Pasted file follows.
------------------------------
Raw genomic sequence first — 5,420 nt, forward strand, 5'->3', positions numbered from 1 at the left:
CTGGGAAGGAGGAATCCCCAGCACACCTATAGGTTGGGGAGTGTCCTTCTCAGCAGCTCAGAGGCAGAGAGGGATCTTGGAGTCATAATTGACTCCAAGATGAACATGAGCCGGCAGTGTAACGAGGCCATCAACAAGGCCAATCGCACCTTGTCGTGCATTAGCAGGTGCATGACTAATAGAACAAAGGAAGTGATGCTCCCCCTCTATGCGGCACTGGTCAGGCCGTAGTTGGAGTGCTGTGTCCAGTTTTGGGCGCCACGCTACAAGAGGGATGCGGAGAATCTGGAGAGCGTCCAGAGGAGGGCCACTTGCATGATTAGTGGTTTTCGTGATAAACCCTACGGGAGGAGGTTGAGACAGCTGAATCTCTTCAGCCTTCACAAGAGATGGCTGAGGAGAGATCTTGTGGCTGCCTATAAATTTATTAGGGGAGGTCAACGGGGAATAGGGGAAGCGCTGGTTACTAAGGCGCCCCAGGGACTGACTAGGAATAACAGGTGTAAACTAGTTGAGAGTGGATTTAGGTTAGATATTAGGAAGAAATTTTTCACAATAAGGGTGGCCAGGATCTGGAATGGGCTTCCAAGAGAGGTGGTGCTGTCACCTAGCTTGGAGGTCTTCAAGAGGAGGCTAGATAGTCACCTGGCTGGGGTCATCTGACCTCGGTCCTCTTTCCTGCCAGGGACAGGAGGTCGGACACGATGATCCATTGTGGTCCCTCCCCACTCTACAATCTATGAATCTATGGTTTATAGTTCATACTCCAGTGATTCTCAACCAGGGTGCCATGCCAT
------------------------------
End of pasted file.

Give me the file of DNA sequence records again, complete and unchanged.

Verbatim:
Raw genomic sequence first — 5,420 nt, forward strand, 5'->3', positions numbered from 1 at the left:
CTGGGAAGGAGGAATCCCCAGCACACCTATAGGTTGGGGAGTGTCCTTCTCAGCAGCTCAGAGGCAGAGAGGGATCTTGGAGTCATAATTGACTCCAAGATGAACATGAGCCGGCAGTGTAACGAGGCCATCAACAAGGCCAATCGCACCTTGTCGTGCATTAGCAGGTGCATGACTAATAGAACAAAGGAAGTGATGCTCCCCCTCTATGCGGCACTGGTCAGGCCGTAGTTGGAGTGCTGTGTCCAGTTTTGGGCGCCACGCTACAAGAGGGATGCGGAGAATCTGGAGAGCGTCCAGAGGAGGGCCACTTGCATGATTAGTGGTTTTCGTGATAAACCCTACGGGAGGAGGTTGAGACAGCTGAATCTCTTCAGCCTTCACAAGAGATGGCTGAGGAGAGATCTTGTGGCTGCCTATAAATTTATTAGGGGAGGTCAACGGGGAATAGGGGAAGCGCTGGTTACTAAGGCGCCCCAGGGACTGACTAGGAATAACAGGTGTAAACTAGTTGAGAGTGGATTTAGGTTAGATATTAGGAAGAAATTTTTCACAATAAGGGTGGCCAGGATCTGGAATGGGCTTCCAAGAGAGGTGGTGCTGTCACCTAGCTTGGAGGTCTTCAAGAGGAGGCTAGATAGTCACCTGGCTGGGGTCATCTGACCTCGGTCCTCTTTCCTGCCAGGGACAGGAGGTCGGACACGATGATCCATTGTGGTCCCTCCCCACTCTACAATCTATGAATCTATGGTTTATAGTTCATACTCCAGTGATTCTCAACCAGGGTGCCATGCCAT